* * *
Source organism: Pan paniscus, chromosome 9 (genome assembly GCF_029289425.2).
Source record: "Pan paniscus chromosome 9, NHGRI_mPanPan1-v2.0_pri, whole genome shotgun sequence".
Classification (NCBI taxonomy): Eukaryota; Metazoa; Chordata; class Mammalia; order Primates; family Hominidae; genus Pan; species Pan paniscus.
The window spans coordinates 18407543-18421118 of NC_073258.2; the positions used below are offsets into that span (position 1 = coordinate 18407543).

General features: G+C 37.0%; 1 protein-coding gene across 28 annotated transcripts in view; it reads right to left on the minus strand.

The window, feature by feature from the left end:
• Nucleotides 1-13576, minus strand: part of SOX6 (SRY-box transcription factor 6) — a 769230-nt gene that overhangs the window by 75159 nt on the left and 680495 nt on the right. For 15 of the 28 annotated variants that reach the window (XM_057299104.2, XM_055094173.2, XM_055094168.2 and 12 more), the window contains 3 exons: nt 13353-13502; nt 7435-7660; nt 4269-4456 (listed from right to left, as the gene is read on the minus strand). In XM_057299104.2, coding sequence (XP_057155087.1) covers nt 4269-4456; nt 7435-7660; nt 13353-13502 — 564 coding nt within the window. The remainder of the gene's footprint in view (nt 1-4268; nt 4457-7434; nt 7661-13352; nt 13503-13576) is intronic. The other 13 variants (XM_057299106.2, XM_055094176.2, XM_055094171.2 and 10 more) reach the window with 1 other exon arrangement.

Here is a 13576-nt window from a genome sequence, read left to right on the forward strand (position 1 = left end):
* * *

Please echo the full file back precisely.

Source organism: Pan paniscus, chromosome 9 (genome assembly GCF_029289425.2).
Source record: "Pan paniscus chromosome 9, NHGRI_mPanPan1-v2.0_pri, whole genome shotgun sequence".
Classification (NCBI taxonomy): Eukaryota; Metazoa; Chordata; class Mammalia; order Primates; family Hominidae; genus Pan; species Pan paniscus.
The window spans coordinates 18407543-18421118 of NC_073258.2; the positions used below are offsets into that span (position 1 = coordinate 18407543).

General features: G+C 37.0%; 1 protein-coding gene across 28 annotated transcripts in view; it reads right to left on the minus strand.

The window, feature by feature from the left end:
• Nucleotides 1-13576, minus strand: part of SOX6 (SRY-box transcription factor 6) — a 769230-nt gene that overhangs the window by 75159 nt on the left and 680495 nt on the right. For 15 of the 28 annotated variants that reach the window (XM_057299104.2, XM_055094173.2, XM_055094168.2 and 12 more), the window contains 3 exons: nt 13353-13502; nt 7435-7660; nt 4269-4456 (listed from right to left, as the gene is read on the minus strand). In XM_057299104.2, coding sequence (XP_057155087.1) covers nt 4269-4456; nt 7435-7660; nt 13353-13502 — 564 coding nt within the window. The remainder of the gene's footprint in view (nt 1-4268; nt 4457-7434; nt 7661-13352; nt 13503-13576) is intronic. The other 13 variants (XM_057299106.2, XM_055094176.2, XM_055094171.2 and 10 more) reach the window with 1 other exon arrangement.

Here is a 13576-nt window from a genome sequence, read left to right on the forward strand (position 1 = left end):